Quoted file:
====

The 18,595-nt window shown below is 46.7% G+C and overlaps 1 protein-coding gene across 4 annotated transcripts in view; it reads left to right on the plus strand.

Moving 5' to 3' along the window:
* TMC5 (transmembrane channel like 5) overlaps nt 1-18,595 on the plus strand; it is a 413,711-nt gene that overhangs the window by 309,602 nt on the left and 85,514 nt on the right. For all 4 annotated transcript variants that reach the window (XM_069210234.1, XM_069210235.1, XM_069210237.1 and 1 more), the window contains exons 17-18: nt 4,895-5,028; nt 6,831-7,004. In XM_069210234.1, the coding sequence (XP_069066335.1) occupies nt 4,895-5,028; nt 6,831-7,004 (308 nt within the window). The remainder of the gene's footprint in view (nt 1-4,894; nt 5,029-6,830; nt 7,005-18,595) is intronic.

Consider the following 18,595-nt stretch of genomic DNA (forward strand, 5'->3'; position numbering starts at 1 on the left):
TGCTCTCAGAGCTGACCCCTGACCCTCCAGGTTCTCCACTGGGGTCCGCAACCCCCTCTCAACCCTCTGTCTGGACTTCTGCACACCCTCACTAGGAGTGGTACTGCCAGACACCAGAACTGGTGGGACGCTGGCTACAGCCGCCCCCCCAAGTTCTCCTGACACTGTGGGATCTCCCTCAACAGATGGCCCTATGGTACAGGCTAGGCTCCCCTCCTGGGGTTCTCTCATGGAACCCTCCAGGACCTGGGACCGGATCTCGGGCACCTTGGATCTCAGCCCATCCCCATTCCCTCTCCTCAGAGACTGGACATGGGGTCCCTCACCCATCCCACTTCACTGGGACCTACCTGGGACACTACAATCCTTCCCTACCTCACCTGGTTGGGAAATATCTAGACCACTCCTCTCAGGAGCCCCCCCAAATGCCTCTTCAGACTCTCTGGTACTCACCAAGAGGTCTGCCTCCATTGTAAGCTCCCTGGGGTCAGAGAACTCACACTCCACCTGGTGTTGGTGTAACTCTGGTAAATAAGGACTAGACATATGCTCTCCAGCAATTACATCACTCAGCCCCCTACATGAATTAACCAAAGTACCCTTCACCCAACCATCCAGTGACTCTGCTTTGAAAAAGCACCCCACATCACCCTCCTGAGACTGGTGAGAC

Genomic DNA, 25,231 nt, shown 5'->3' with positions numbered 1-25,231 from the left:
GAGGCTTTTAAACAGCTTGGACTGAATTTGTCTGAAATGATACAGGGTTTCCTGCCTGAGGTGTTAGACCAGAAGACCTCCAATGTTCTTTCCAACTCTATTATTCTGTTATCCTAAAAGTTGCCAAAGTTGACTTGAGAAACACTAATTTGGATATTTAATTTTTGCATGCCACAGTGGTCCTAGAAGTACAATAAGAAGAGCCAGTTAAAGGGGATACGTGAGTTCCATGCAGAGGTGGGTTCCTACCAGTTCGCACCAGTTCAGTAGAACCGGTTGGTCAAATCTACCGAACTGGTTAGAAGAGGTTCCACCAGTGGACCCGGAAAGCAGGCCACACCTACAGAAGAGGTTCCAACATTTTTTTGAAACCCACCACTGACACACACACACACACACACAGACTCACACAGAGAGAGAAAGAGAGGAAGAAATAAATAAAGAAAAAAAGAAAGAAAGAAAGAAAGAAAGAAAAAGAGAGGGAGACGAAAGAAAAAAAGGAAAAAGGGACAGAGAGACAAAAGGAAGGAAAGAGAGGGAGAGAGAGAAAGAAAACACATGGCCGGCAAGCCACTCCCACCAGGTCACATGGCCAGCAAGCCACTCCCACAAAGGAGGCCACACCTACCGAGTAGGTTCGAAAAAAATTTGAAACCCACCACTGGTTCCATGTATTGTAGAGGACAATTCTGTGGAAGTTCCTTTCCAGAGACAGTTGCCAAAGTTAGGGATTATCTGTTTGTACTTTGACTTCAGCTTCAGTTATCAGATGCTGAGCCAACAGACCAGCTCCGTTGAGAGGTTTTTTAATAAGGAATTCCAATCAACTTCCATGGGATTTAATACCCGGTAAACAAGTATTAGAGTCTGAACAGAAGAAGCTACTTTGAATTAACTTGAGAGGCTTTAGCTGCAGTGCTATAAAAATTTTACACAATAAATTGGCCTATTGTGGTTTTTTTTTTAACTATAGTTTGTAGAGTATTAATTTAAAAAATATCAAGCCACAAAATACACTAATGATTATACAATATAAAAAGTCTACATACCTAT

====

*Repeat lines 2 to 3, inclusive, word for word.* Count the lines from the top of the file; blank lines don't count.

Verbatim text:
Moving 5' to 3' along the window:
* TMC5 (transmembrane channel like 5) overlaps nt 1-18,595 on the plus strand; it is a 413,711-nt gene that overhangs the window by 309,602 nt on the left and 85,514 nt on the right. For all 4 annotated transcript variants that reach the window (XM_069210234.1, XM_069210235.1, XM_069210237.1 and 1 more), the window contains exons 17-18: nt 4,895-5,028; nt 6,831-7,004. In XM_069210234.1, the coding sequence (XP_069066335.1) occupies nt 4,895-5,028; nt 6,831-7,004 (308 nt within the window). The remainder of the gene's footprint in view (nt 1-4,894; nt 5,029-6,830; nt 7,005-18,595) is intronic.